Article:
* I do a coarse chop of the vegetables with my chef’s knife, then toss them into my electric mini-chopper and pulse them to chop into small its. The bites are small and you want a very fine chop on your vegetables.  The machine is a great time saver and pulsing lets you control the texture.

Yields 24 bite sized servings.

Simple Pleasures

While whipping up something tricky and new is a lot of fun, you can’t beat a simple supper, now and then.

The menu:

Baked salmon with a generous sprinkle of Tajin, a Mexican chile and lime powder that is good on everything from soup to nuts!

A salad of arugula and baby spinach dressed lightly with a pomegranate vinaigrette and topped with slices of blood orange and navel orange as a sharp and acid compliment to the rich fish.

Young artichoke steamed over water with lemon juice and served with a lemon and garlic aioli.  I made the aioli the lazy man’s way – good mayonnaise, grated lemon zest, grated garlic and lemon juice.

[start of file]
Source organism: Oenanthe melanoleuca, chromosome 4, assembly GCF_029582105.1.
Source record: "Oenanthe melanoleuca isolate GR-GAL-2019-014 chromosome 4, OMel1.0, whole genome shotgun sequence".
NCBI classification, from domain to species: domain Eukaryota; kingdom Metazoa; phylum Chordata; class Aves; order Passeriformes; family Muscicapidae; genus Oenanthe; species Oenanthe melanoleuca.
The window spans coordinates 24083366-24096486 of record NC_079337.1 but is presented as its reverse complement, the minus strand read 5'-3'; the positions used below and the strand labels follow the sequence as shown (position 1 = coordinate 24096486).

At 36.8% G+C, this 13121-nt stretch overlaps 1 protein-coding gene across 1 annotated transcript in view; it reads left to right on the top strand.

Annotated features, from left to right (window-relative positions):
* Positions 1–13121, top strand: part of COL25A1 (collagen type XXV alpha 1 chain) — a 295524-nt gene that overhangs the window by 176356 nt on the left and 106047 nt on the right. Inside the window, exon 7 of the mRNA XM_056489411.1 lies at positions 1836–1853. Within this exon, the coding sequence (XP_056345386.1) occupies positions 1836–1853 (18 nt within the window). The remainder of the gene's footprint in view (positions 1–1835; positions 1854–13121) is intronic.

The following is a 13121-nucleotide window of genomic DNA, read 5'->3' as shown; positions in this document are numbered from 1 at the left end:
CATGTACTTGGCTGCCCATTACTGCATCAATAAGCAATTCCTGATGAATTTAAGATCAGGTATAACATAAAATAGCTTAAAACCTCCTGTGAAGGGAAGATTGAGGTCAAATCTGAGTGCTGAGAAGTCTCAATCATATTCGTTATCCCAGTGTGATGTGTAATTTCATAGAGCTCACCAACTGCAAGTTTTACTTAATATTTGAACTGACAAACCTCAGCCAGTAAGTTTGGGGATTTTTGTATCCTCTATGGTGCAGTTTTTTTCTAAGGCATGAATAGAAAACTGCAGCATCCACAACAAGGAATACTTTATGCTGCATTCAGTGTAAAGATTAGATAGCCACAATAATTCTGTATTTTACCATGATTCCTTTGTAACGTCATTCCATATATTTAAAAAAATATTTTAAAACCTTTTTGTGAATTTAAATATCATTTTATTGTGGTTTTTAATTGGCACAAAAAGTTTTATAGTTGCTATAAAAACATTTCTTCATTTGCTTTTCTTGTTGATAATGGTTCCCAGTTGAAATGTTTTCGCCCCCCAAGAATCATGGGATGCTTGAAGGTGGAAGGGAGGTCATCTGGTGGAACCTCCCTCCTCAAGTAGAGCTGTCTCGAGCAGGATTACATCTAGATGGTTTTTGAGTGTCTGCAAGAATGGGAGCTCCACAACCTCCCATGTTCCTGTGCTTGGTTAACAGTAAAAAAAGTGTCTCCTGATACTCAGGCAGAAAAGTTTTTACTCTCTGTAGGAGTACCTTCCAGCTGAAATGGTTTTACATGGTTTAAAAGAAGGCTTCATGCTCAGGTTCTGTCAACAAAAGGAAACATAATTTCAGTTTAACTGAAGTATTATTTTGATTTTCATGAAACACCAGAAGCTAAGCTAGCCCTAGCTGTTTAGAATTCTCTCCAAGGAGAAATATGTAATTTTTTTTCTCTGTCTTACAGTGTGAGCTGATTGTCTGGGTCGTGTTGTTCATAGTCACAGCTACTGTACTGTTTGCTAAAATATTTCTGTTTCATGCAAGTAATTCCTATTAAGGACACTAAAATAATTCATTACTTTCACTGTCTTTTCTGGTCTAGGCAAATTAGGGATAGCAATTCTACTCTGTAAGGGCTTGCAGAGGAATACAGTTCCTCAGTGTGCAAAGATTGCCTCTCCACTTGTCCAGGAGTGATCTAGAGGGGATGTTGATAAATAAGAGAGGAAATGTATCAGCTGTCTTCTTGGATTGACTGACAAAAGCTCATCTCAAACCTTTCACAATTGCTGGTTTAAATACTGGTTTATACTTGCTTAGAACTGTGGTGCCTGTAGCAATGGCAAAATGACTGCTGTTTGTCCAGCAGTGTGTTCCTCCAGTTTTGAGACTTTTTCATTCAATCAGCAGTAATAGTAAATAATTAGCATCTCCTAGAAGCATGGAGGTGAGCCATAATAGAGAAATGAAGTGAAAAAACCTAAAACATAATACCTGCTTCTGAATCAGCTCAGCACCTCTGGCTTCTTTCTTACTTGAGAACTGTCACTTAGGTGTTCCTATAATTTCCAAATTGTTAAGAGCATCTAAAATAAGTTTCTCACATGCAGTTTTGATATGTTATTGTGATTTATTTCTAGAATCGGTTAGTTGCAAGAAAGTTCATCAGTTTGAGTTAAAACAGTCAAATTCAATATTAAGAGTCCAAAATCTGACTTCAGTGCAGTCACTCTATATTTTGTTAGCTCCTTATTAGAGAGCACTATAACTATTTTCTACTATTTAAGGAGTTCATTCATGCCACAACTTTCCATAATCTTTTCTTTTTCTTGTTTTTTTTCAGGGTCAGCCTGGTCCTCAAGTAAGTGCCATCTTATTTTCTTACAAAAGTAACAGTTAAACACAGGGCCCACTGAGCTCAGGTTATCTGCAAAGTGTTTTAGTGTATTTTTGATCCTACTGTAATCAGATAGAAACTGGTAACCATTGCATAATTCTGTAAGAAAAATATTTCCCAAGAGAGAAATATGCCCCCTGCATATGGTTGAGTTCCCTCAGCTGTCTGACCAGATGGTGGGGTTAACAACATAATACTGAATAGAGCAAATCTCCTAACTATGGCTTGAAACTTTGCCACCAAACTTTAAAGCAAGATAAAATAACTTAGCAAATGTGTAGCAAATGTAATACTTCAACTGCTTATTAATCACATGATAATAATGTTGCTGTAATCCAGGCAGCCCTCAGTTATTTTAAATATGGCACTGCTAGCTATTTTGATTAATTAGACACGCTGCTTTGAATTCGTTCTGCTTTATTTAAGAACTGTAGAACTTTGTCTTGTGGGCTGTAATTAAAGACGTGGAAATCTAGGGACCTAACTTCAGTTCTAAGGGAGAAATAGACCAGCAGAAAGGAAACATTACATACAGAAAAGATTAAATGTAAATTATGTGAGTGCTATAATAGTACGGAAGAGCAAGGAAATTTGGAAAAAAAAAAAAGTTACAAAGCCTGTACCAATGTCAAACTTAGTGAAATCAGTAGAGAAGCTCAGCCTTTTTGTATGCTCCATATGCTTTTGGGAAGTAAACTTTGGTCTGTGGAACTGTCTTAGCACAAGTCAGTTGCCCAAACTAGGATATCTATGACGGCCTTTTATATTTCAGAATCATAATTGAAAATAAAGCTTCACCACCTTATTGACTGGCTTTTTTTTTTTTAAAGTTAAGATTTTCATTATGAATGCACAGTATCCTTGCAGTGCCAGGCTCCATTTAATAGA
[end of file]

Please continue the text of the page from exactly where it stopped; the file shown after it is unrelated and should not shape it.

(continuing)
A sauvignon blanc enhanced the simple supper.


Is cauliflower this year’s darling veggie?

I’ve been seeing lots of new cauliflower recipes this year. I’ve always enjoyed cauliflower. Growing up, it was boiled to death and hidden in a gooey cheese sauce. More recently, it’s been roasted as a breaded whole head or broken into florets and combined with other vegetables.  I also like to puree cooked cauliflower and add a bit of butter, salt, pepper and Greek yogurt to make “fauxtatoes” as a low carb alternate to mashed potatoes. And now, I’ve found a recipe for using it raw – and I don’t mean florets dipped in ranch dressing as a crudite. It becomes a replacement for couscous in a tabbouleh which is nice for grain or gluten-free dieters.